Six months after having my first child, I sat in my OB’s office thinking through the Postpartum Depression Questionnaire I had just taken. “That’s not me,” I thought. I don’t find myself crying more than usual. I’m still able to find laughter. And I’ve never thought about harming myself or others. But I was also not me. I had carried a weight on my chest for the last two months. I was constantly at a tipping point. Anxious was no longer a feeling, but a constant state of being. And I didn’t have the words for how anyone could truly help.
Postpartum anxiety, though…
As my doctor explained, I felt like I was listening to my very own thoughts. She prescribed me to medication, which I hated. But I had also had moments where I hated myself. And that was my breaking point. It was a goal of mine to not have to be on medicine forever. It was a bigger goal of mine to love myself again. Telling myself that it was temporary gave me encouragement.
In trying to conquer my postpartum anxiety, I decided to go to a therapist who specialized in women’s health. I can remember weight lifting at her words, “you’re in the right place.” While I knew she meant that coming to therapy was the right place for me to be, I also felt that the universe was telling me that I was in the right place as a mother, a wife, and a person just trying to be better. It gave me the sense that I belonged.
Going to therapy doesn’t mean something is wrong with you. It just means that you want to be better. The world needs more people like you. People who want to be better for themselves and for others.
I had a real fear that by experiencing postpartum, or at least a form of it, meant that I was failing. The feeling of failing as a mom was too much to bear. There was no better role that I had ever been granted. I was absolutely, totally in love with this little human that had added so much color to my world. On the other hand, I was in the darkness of mourning the loss of my former self. I was not the can-do, doing it on my own, don’t need anyone’s help person I was before motherhood. I had to realize that the only thing I was truly failing at was accepting everything I had now become.
Life events change you. They open you up and sew you back together in a new way. You become stronger, wiser (yes, even when mom-brain is so real), and better at the seams. For what is lost, you have to become acquainted with all that has been gained in return. “Becoming” is not easy.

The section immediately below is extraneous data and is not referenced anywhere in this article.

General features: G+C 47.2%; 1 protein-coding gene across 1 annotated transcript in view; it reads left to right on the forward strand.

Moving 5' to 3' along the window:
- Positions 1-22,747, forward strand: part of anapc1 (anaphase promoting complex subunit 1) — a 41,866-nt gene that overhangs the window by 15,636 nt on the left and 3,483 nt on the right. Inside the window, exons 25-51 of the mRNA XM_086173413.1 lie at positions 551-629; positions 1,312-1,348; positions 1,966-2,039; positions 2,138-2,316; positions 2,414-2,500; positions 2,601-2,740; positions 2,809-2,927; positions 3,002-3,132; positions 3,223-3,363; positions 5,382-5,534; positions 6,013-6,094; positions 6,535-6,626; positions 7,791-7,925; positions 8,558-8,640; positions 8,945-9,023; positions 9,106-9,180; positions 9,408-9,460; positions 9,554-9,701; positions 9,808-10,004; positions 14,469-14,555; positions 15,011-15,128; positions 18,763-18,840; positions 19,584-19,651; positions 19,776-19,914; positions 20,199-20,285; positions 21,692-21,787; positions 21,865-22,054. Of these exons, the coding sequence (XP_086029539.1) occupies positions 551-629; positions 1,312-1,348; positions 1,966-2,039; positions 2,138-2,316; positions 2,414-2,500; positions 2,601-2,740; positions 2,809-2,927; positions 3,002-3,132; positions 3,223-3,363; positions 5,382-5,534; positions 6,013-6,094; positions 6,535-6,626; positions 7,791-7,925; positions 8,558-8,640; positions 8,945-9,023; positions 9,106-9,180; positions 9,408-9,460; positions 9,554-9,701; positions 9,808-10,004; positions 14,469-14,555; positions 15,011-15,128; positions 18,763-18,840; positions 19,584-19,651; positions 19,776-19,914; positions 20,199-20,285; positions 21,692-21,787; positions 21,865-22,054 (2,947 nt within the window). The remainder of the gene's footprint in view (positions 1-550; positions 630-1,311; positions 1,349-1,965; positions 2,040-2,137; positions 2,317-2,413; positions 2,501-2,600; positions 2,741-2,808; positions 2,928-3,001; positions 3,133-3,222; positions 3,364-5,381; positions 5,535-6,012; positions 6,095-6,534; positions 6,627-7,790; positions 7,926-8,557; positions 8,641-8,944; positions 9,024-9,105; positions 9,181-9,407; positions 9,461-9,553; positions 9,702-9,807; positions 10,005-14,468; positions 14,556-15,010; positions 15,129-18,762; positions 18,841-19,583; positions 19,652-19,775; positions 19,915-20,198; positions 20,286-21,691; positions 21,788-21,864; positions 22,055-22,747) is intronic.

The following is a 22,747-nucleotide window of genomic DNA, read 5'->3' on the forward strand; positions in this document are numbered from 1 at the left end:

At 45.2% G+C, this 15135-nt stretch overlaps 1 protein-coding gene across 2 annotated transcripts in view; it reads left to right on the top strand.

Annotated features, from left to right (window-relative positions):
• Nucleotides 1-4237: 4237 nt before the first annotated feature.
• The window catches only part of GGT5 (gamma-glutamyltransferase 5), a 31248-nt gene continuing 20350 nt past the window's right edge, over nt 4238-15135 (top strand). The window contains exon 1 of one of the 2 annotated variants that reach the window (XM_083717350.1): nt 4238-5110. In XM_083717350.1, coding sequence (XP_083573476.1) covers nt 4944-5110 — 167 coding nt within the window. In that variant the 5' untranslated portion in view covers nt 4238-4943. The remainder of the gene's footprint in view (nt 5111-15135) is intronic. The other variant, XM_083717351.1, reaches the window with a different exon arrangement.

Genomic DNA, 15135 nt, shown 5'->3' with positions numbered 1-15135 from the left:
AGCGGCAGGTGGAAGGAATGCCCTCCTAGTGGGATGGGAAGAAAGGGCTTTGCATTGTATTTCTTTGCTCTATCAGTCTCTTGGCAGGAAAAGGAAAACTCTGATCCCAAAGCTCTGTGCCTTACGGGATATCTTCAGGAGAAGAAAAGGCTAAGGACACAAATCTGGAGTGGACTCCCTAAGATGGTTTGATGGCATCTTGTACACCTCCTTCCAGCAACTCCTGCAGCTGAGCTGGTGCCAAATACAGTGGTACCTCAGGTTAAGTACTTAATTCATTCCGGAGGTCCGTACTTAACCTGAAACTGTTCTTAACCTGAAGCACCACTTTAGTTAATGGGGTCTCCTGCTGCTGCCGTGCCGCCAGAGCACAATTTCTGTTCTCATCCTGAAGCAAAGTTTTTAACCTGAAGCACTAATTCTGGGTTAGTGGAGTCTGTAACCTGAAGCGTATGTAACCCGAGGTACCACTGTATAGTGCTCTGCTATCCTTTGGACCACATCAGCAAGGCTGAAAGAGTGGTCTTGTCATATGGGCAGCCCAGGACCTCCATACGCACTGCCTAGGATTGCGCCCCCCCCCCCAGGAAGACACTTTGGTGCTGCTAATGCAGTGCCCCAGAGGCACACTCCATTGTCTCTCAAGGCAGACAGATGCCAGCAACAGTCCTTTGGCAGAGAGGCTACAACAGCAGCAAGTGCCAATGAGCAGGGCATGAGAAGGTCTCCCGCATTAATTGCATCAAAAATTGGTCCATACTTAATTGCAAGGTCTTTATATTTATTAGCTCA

And at the least, let’s consider the fact that it takes a recommended 37-40 weeks to grow a healthy, full-term baby. Perhaps it’s okay if it takes some time afterward to grow into yourself as a mother?
Someone recently asked me if I had had postpartum. Instead of falling into a pit of self-doubt, I thought, “don’t we all?” By the term alone, isn’t anyone who just had a child experiencing postpartum? While everyone experiences it to a different degree, you can’t have a child and not be changed by it. It’s such a general term, with blurred lines and muddy grey areas. And it’s not necessarily negative. It’s very much physical. It’s very much natural.
It’s very much normal. And it’s very much okay. Hear me out, ladies who have experienced and are experiencing “postpartum”: You are okay. You are enough. You are becoming.
Not everyone is going to understand it. Not everyone is going to understand why you dropped the ball, why you didn’t show up, why you’re on the edge, why it looks like you haven’t bathed in four days (…because you haven’t), why you didn’t “just” do x, y or z. And that’s okay. Because it isn’t theirs to understand. But for every person who doesn’t understand, I can guarantee you that there are a handful who would say, “girl, I got you.”
As I took my journey through postpartum anxiety, I considered how my experience with postpartum fit into the overall experience of any physical/emotional/mental challenge. I considered how many women were fighting the same thing, just at varying degrees. I considered how many people were fighting with less, with little, with no support at all. I considered the people who were fighting worse, fighting longer, fighting bigger, or had given up the fight.
Keep fighting. It is so worth it. You are so worth it. We all deserve a Real fight.
“You become. It takes a long time. That’s why it doesn’t happen often to people who break easily, or have sharp edges, or who have to be carefully kept. Generally, by the time you are Real, most of your hair has been loved off, and your eyes drop out and you get loose in your joints and very shabby. But these things don’t matter at all, because once you are Real you can’t be ugly, except to people who don’t understand.” ― Margery Williams Bianco, The Velveteen Rabbit
*If you or someone you know is experiencing symptoms of postpartum, please seek help. There are a number of resources waiting for you.
- Seek the advice of a family physician or OB-GYN
- Indiana Chapter of Postpartum Support International
- Marion County and Hamilton County Pregnancy, Prenatal, Postpartum Support
- Franciscan Health Postpartum Support Group
- St. Vincent Resources
- Suggested book list: This Isn’t What I Expected by Karen Kleiman, MSW and Valerie Raskin, MD; Life Will Never Be The Same: The Real Mom’s Postpartum Survival Guide by Ann Dunnewold, PhD; Beyond the Blues: A Guide to Understanding and Treating Prenatal and Postpartum Depression by Pec Indman, MFT and Shoshanna Bennett, PhD; What Am I Thinking? Having a Baby After Postpartum Depression by Karen Kleiman, MSW